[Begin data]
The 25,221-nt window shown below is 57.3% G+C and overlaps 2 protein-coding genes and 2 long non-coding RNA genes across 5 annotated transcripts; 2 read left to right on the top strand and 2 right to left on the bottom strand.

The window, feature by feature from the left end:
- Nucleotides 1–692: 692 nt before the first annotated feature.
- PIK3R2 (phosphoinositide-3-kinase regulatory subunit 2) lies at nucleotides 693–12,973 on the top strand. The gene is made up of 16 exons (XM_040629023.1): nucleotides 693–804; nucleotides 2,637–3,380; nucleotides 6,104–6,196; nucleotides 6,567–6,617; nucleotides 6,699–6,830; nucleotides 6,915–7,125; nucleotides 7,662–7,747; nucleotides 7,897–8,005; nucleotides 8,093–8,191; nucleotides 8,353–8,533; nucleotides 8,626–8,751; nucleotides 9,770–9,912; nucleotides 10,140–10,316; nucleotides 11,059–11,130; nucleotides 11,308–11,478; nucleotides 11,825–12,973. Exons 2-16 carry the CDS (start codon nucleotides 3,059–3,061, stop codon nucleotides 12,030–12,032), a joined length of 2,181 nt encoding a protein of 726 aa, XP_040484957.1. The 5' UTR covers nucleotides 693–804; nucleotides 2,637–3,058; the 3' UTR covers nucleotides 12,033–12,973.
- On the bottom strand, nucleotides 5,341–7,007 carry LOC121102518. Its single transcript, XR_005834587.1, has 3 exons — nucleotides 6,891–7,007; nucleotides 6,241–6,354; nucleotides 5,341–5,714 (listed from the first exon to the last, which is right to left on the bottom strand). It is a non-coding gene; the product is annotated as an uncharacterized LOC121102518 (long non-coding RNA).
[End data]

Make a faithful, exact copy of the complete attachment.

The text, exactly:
The 25,221-nt window shown below is 57.3% G+C and overlaps 2 protein-coding genes and 2 long non-coding RNA genes across 5 annotated transcripts; 2 read left to right on the top strand and 2 right to left on the bottom strand.

The window, feature by feature from the left end:
- Nucleotides 1–692: 692 nt before the first annotated feature.
- PIK3R2 (phosphoinositide-3-kinase regulatory subunit 2) lies at nucleotides 693–12,973 on the top strand. The gene is made up of 16 exons (XM_040629023.1): nucleotides 693–804; nucleotides 2,637–3,380; nucleotides 6,104–6,196; nucleotides 6,567–6,617; nucleotides 6,699–6,830; nucleotides 6,915–7,125; nucleotides 7,662–7,747; nucleotides 7,897–8,005; nucleotides 8,093–8,191; nucleotides 8,353–8,533; nucleotides 8,626–8,751; nucleotides 9,770–9,912; nucleotides 10,140–10,316; nucleotides 11,059–11,130; nucleotides 11,308–11,478; nucleotides 11,825–12,973. Exons 2-16 carry the CDS (start codon nucleotides 3,059–3,061, stop codon nucleotides 12,030–12,032), a joined length of 2,181 nt encoding a protein of 726 aa, XP_040484957.1. The 5' UTR covers nucleotides 693–804; nucleotides 2,637–3,058; the 3' UTR covers nucleotides 12,033–12,973.
- On the bottom strand, nucleotides 5,341–7,007 carry LOC121102518. Its single transcript, XR_005834587.1, has 3 exons — nucleotides 6,891–7,007; nucleotides 6,241–6,354; nucleotides 5,341–5,714 (listed from the first exon to the last, which is right to left on the bottom strand). It is a non-coding gene; the product is annotated as an uncharacterized LOC121102518 (long non-coding RNA).